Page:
Brandon Finnegan, LHP, Kansas City Royals

While the TCU product is coming off an impressive inaugural campaign, there are notable transformations in his frame and pitching approach. Finnegan looks to have put on weight, with some thickness noticeable in the mid-portion of his body. The extra bulk on the frame isn’t necessarily a red flag, but could potentially push him towards a bullpen role sooner rather than later. Finnegan is showing more exertion in his delivery this spring, with a mild arm drag. He still has the big drive and hides the ball out of his hand due to a slight rotational delivery. The fastball was 91-93 mph and lacked the same big plane and explosiveness from last season, which led to a first-pitch homer to Kyle Kubitza on a grooved fastball down the middle. The slider was sharp and displayed hard bite while entering the zone, flashing plus. Finnegan threw one firm change at 85, which he slowed down his arm and displayed significant arm drag. The Royals are planning to stretch him out this spring, but the early signs from my initial viewing are pointing towards a relief role moving forward. –Tucker Blair

Peter O’Brien, C/1B, Arizona Diamondbacks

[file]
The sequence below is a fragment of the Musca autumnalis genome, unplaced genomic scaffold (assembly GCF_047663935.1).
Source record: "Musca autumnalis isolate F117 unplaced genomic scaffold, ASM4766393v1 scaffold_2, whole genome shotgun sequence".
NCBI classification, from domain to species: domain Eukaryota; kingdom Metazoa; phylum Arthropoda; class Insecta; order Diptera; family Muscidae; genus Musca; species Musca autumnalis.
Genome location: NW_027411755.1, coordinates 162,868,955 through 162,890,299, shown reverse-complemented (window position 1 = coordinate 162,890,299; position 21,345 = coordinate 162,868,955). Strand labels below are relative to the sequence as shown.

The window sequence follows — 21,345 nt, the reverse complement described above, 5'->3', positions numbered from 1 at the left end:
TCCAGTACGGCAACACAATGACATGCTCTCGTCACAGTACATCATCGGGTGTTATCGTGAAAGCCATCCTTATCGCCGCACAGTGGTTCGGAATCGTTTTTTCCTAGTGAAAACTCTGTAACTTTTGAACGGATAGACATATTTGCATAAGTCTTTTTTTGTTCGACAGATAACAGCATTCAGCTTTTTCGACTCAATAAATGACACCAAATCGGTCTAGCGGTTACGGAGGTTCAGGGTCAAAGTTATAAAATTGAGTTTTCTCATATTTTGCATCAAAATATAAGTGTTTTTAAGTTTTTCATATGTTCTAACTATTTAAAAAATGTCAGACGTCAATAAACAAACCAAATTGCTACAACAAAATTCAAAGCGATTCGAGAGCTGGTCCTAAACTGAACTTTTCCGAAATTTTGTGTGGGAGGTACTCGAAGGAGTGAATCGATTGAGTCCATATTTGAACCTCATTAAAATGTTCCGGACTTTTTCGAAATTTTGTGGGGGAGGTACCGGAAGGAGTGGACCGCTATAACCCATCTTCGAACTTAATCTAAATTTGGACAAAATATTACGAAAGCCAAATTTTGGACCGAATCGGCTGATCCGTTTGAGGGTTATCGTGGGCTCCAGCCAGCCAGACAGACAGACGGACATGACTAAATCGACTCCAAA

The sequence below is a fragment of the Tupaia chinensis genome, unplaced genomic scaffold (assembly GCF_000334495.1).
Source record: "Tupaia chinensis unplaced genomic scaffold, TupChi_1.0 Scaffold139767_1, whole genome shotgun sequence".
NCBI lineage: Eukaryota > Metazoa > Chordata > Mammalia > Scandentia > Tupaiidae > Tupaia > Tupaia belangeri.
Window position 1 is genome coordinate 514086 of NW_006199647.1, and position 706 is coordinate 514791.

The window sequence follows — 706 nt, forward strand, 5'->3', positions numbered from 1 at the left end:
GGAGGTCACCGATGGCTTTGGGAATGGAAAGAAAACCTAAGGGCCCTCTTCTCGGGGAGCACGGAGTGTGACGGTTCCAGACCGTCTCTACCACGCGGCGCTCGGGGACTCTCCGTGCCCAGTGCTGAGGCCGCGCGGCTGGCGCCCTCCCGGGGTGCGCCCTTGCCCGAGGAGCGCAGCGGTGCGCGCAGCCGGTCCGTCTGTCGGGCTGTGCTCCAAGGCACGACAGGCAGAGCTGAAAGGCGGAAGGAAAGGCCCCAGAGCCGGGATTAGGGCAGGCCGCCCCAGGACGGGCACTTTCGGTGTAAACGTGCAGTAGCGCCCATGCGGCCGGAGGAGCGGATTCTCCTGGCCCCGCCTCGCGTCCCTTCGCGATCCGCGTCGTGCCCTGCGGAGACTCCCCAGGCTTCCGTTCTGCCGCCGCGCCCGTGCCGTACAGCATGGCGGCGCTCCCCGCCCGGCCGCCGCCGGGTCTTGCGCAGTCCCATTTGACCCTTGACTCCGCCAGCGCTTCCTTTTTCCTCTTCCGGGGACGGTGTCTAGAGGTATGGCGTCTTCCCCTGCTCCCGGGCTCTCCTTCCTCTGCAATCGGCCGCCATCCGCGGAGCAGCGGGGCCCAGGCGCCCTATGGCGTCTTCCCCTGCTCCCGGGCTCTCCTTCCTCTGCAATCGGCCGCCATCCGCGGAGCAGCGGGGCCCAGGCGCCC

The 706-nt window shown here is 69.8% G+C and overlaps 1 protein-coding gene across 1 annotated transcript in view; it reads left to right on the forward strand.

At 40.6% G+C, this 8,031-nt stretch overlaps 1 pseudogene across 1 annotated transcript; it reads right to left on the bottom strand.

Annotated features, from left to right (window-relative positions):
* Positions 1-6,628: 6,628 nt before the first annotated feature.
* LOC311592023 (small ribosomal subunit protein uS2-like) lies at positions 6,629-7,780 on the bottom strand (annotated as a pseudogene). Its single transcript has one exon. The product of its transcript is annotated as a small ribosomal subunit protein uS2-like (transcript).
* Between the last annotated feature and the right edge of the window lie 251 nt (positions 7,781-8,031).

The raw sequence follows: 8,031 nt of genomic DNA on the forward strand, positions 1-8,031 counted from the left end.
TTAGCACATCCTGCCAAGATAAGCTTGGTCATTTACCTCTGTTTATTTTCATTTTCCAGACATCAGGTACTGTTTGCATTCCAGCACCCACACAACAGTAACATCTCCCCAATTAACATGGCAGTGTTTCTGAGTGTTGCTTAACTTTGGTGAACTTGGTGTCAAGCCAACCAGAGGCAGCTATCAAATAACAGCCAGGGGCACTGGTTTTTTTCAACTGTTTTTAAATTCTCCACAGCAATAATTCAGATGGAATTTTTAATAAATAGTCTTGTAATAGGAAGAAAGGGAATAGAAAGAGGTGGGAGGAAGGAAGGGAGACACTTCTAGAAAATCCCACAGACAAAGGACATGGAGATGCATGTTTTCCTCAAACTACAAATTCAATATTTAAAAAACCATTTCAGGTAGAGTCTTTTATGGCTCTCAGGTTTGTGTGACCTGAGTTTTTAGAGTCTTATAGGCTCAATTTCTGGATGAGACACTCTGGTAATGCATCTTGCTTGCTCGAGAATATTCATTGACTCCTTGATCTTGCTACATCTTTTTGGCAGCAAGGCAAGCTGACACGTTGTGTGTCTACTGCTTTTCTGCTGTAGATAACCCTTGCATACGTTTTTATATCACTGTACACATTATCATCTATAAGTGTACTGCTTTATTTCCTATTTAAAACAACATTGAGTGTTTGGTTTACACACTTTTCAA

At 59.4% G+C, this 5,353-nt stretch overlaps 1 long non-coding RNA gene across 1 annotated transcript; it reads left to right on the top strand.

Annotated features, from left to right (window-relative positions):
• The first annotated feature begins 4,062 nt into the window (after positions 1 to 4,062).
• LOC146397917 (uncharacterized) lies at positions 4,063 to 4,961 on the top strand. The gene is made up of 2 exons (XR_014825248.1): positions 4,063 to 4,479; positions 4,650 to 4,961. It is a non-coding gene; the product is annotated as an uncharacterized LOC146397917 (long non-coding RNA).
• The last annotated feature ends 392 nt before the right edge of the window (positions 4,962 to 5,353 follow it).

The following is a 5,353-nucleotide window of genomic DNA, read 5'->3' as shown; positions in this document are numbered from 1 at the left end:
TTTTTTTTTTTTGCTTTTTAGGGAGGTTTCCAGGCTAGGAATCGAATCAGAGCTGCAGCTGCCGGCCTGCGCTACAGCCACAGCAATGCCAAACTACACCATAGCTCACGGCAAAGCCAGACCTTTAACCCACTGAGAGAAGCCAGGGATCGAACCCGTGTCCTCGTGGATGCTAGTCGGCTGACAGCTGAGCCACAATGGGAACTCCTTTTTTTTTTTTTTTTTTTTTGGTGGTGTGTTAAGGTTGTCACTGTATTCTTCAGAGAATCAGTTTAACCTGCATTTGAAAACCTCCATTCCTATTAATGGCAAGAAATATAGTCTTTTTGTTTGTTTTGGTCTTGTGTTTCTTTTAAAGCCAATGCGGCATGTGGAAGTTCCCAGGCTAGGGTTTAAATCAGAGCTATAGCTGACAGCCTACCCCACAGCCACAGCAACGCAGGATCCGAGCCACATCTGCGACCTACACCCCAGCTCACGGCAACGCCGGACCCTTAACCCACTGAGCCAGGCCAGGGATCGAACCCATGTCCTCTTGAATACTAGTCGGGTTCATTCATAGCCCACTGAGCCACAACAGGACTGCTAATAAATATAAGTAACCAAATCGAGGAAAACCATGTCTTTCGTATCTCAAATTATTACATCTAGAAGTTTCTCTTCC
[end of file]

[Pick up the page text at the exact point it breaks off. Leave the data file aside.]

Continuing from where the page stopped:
In camp, O’Brien remains a catcher, but regardless of the Diamondbacks’ refusal to add at the position, his future behind the plate is dim at best. He has a muscular build that serves as the foundation for his power potential, but it also contributes to the stiff movements that, along side his overall lack of athleticism, hinder him behind the plate. O’Brien was recording pop times in the 2.2-2.4 range during the Diamondbacks’ B game on Sunday, and his receiving skills were noticeably lacking, as he consistently stabbed at offerings. The throws were not only slow, but he’s prone to overthrowing in order to compensate for a lack of arm strength, resulting in either sailing balls into center or two-hopping them to their intended target. However, O’Brien did have his biggest redeeming quality on display, as he homered in the sixth inning off left-handed, minor-league reliever, Kraig Sitton. Even with that display of power, the bat speed remains below average, limiting its utility and capping his hit tool. The overall package is a bad catcher with a 2 arm and 3 glove, who should eventually profile as a fringy bat at first base. –Mauricio Rubio